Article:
The games and activities in Play It Fair! serve as an early-intervention tool since they help children develop positive and constructive responses to conflict. The toolkit also includes specific training for counsellors and teachers who are brought to Montreal from across Canada to undergo a training session.

The Play It Fair! toolkit was originally developed by Equitas as part of the project “Preventing Racism and Discrimination: Preparing Canadian Children to Engage in a Multicultural Society”  undertaken with municipal agencies and community organizations involved in non-formal education programs for children and youth.

Its human-rights approach has been successful because it emphasizes commonality amongst children while teaching respect for difference. This essentially equitable and democratic approach appeals to children’s innate desire for fairness and invests in them the values and skills required to help build a more cohesive and equitable society for the future.


According to Fréderic Hareau, Equitas’ Senior Program Officer, the program is effective because it engages children on a level that is age-appropriate while encouraging them to share their feelings during after-game discussions. “The children become much more conscious of difference and sameness and the games reinforce underlying human rights values, which promote a more harmonious society where everyone is respected.”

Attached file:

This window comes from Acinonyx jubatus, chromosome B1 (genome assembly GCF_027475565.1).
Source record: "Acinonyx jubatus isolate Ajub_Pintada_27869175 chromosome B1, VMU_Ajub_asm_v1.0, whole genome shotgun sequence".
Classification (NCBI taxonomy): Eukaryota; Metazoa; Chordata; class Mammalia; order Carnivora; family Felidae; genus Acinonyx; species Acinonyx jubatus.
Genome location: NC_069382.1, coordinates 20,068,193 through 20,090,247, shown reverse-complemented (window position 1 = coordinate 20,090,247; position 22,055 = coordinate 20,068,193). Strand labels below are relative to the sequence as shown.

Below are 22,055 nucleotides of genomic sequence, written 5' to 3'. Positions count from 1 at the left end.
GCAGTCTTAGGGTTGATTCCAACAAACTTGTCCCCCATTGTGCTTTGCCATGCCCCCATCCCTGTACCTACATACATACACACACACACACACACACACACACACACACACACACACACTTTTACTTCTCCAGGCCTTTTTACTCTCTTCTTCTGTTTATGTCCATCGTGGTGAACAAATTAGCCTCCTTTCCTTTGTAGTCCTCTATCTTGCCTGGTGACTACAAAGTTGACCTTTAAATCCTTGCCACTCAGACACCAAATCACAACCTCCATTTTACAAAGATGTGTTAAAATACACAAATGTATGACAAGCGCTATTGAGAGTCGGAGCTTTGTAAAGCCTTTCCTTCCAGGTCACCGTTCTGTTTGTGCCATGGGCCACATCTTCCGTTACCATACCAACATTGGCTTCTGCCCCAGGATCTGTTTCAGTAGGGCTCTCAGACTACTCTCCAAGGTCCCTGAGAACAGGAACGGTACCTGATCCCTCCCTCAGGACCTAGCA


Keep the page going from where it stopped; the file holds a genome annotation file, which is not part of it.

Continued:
Some of the most common issues encountered by children include name-calling, bullying and racism, but Hareau believes change is possible.” In one borough of Montreal where the program was used,” he notes, “there was a reported decrease in physical aggression after a year’s use among 6-12 year olds.” Hareau also mentions that the use of racial slurs and absenteeism also became less common among the children.